Breast and cervical carcinoma
The correlation of activity limitations and rurality with screening, disease incidence, and mortality
Article first published online: 20 NOV 2000
Copyright © 1999 American Cancer Society
Volume 86, Issue 6, pages 1087–1094, 15 September 1999
How to Cite
Schootman, M. and Fuortes, L. J. (1999), Breast and cervical carcinoma. Cancer, 86: 1087–1094. doi: 10.1002/(SICI)1097-0142(19990915)86:6<1087::AID-CNCR27>3.0.CO;2-I
- Issue published online: 20 NOV 2000
- Article first published online: 20 NOV 2000
- Manuscript Revised: 7 APR 1999
- Manuscript Accepted: 7 APR 1999
- Manuscript Received: 11 JAN 1999
- Centers for Disease Control and Prevention. Grant Numbers: U57/CCU710966-0, U59/CCU703369-10-1
- breast carcinoma;
- cervical carcinoma;
- rural residence;
Although screening for breast and cervical carcinoma has been widely accepted as beneficial, specific segments of the population are not receiving these services as frequently as recommended. The objective of this study was to describe differences in breast and cervical screening prevalence among those with activity limitations and those residing in rural areas. Disparities in the incidence rates of in situ breast carcinoma and cervical carcinoma, as well as mortality among rural and urban women, are also described.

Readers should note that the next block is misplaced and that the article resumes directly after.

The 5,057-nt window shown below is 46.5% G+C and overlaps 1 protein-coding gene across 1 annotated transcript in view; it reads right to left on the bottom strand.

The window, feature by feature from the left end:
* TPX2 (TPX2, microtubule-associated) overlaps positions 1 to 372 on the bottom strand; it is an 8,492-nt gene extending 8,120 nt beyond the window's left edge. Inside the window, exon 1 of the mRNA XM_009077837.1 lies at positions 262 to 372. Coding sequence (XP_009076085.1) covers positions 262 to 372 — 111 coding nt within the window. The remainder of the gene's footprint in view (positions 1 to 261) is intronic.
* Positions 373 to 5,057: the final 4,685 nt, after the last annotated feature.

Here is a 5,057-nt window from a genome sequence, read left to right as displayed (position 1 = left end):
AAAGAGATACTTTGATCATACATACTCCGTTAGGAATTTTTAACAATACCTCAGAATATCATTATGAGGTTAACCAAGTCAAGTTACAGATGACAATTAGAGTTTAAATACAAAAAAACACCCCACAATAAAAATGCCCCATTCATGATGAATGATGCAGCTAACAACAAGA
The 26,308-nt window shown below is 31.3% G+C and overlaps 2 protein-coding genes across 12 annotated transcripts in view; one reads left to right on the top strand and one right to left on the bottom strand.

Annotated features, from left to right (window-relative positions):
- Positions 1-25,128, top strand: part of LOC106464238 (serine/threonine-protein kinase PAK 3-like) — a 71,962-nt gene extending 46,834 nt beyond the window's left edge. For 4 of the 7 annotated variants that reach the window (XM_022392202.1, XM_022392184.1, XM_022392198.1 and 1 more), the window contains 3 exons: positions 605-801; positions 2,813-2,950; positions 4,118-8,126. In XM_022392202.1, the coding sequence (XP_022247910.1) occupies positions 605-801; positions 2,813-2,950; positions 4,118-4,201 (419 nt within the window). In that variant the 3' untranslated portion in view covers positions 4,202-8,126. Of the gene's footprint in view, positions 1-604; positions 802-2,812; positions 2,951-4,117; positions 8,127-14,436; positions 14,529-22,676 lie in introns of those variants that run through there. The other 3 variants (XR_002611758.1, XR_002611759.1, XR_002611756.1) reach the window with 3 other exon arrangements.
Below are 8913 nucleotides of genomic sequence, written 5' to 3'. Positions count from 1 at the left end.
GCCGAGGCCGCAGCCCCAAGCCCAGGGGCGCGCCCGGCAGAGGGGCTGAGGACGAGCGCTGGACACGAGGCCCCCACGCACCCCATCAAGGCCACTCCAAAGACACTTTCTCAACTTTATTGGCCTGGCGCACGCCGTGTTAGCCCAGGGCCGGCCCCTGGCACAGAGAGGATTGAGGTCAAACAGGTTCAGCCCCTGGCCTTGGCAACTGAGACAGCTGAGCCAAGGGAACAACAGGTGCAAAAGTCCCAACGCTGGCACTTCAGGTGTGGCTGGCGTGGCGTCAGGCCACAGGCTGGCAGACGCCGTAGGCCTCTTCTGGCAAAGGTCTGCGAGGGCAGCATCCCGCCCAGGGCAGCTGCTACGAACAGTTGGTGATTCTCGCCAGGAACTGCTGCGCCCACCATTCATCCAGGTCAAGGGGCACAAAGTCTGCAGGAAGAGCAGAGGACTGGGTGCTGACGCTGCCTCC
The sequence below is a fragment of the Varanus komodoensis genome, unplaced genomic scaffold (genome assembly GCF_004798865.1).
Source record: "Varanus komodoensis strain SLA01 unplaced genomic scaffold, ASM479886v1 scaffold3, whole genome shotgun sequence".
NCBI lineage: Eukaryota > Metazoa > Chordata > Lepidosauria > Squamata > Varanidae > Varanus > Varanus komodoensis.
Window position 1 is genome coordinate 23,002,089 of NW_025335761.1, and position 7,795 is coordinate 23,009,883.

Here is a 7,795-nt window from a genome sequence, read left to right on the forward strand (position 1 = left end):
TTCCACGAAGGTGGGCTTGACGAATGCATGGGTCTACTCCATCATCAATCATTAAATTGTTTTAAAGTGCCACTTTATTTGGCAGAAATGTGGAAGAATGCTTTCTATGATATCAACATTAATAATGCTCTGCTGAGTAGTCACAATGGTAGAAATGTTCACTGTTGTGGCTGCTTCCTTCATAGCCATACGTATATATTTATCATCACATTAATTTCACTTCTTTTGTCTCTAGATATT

Data from the Iowa Behavioral Risk Factor Surveillance System (BRFSS) and Iowa's Surveillance, Epidemiology, and End Results (SEER) were used to determine the prevalence of screening and adverse outcomes among rural populations. To describe the rural nature of counties, the authors used the number of residents per square mile for each county and classified the results into five groups. Mulitple logistic regression was used to determine the prevalence of screening among those with activity limitations and rural residents.
Using the BRFSS, those with activity limitations and those residing in rural Iowa were less likely screened for breast or cervical carcinoma. This translated into a lower in situ breast carcinoma incidence rate and a higher invasive cervical carcinoma incidence rate among rural women relative to their urban counterparts. No differences were found for mortality from these cancers.
Lower screening prevalence among rural residents translated into adverse health outcomes. Interventions for increasing the frequency of screening are described. Cancer 1999;86:1087–94. © 1999 American Cancer Society.